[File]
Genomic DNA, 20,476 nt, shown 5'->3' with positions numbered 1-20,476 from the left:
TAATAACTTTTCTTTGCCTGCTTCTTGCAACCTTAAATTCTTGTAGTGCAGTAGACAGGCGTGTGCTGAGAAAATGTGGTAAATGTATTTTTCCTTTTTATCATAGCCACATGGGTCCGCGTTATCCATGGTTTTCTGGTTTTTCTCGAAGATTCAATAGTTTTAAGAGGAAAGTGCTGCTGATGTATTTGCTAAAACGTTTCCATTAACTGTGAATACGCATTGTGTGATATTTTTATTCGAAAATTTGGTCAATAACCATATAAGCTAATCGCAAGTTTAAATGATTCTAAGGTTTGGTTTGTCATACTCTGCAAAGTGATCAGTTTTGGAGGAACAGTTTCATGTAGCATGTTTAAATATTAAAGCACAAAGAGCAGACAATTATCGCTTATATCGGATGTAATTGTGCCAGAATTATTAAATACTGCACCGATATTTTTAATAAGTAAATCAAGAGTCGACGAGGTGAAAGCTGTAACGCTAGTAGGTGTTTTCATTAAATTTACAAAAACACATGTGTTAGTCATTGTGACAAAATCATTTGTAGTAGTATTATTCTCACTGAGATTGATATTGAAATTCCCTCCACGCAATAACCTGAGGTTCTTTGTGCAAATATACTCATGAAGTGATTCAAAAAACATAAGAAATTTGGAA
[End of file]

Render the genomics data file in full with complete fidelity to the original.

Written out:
Genomic DNA, 20,476 nt, shown 5'->3' with positions numbered 1-20,476 from the left:
TAATAACTTTTCTTTGCCTGCTTCTTGCAACCTTAAATTCTTGTAGTGCAGTAGACAGGCGTGTGCTGAGAAAATGTGGTAAATGTATTTTTCCTTTTTATCATAGCCACATGGGTCCGCGTTATCCATGGTTTTCTGGTTTTTCTCGAAGATTCAATAGTTTTAAGAGGAAAGTGCTGCTGATGTATTTGCTAAAACGTTTCCATTAACTGTGAATACGCATTGTGTGATATTTTTATTCGAAAATTTGGTCAATAACCATATAAGCTAATCGCAAGTTTAAATGATTCTAAGGTTTGGTTTGTCATACTCTGCAAAGTGATCAGTTTTGGAGGAACAGTTTCATGTAGCATGTTTAAATATTAAAGCACAAAGAGCAGACAATTATCGCTTATATCGGATGTAATTGTGCCAGAATTATTAAATACTGCACCGATATTTTTAATAAGTAAATCAAGAGTCGACGAGGTGAAAGCTGTAACGCTAGTAGGTGTTTTCATTAAATTTACAAAAACACATGTGTTAGTCATTGTGACAAAATCATTTGTAGTAGTATTATTCTCACTGAGATTGATATTGAAATTCCCTCCACGCAATAACCTGAGGTTCTTTGTGCAAATATACTCATGAAGTGATTCAAAAAACATAAGAAATTTGGAA